Gloomy USDA report hits small pig men


By Joanna Newman

THE struggling US pig market has suffered a terrible blow this week from the release of extremely bearish monthly inventory by the US Department of Agriculture.

The national herd has shrunk much less than expected, a mere 3% reduction in June to 60.5 million head, compared with forecasts of a 4-5% decrease.

Prices have reacted dramatically to the news. The Chicago July lean hogs contract dropped on Monday, (28 June), to 48.9¢/lb (68p/kg).

This is on a par with the prices seen last December when pig prices collapse to all-time lows. Prices compare with about 52¢/lb a week ago.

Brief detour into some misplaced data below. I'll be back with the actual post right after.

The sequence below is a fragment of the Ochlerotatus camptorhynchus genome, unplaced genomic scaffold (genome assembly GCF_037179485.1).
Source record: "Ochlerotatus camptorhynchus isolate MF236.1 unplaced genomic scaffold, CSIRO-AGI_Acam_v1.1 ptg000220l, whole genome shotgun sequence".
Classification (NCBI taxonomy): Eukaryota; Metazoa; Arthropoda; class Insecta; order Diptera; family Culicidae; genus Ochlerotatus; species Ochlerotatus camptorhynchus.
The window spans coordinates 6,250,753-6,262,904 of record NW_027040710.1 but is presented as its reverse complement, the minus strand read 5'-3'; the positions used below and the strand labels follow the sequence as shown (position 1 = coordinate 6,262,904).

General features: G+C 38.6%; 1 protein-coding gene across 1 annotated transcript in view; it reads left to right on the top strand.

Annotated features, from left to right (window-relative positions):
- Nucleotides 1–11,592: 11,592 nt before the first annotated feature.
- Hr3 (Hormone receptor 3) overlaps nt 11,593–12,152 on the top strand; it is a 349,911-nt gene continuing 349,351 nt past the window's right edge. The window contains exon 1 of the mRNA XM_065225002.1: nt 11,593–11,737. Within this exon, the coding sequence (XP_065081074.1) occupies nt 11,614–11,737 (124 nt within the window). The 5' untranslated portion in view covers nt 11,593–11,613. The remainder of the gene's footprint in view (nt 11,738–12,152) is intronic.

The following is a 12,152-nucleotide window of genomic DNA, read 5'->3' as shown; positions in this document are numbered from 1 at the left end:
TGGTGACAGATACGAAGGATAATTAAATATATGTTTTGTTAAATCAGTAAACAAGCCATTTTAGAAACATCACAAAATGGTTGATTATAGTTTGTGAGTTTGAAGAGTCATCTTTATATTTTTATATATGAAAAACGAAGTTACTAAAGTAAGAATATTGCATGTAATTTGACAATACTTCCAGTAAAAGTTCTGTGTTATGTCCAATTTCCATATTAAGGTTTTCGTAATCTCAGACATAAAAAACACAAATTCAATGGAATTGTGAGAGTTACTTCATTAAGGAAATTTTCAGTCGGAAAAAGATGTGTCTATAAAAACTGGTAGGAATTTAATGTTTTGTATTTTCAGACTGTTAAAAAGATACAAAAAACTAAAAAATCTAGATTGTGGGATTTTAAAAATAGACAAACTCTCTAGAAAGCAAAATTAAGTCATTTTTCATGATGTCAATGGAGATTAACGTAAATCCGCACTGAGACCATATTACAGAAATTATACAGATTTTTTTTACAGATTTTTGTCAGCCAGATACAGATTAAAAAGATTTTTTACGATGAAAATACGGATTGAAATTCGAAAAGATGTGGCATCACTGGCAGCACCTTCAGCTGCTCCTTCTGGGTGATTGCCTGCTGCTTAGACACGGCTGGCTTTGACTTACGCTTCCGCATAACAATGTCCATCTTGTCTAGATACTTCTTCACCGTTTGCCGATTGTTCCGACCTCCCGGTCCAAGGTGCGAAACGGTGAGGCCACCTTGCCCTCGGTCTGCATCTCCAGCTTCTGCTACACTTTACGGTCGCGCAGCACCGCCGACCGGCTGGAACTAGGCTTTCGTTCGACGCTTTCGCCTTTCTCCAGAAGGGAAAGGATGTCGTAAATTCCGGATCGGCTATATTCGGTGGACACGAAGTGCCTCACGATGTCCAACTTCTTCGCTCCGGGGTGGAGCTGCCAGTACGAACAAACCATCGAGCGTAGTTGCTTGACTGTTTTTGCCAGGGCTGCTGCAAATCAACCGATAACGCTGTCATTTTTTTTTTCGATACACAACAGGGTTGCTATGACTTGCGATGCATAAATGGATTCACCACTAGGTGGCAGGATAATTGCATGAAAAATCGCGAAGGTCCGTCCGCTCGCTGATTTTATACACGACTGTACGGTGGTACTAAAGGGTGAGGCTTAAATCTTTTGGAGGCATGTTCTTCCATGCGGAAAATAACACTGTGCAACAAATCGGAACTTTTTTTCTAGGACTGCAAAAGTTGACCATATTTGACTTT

Although small operators have scaled back their pig herds over the past year in the face of unprecedented losses, the industry as a whole has failed to respond quickly enough to the market economics of supply and demand.

Commentators argue that the trend towards consolidation in the industry will enable a handful of large-scale operators to survive a downturn without cutting their herds.

Analysts gloomily predict the demise of the small American pig farmer.

Even the news that US pig producers intend to have 4% fewer sows farrow in the June-November period than last year has failed to cheer the market.

This cutback is judged insufficient to prevent 1999 from being as bad as 1998 or worse.


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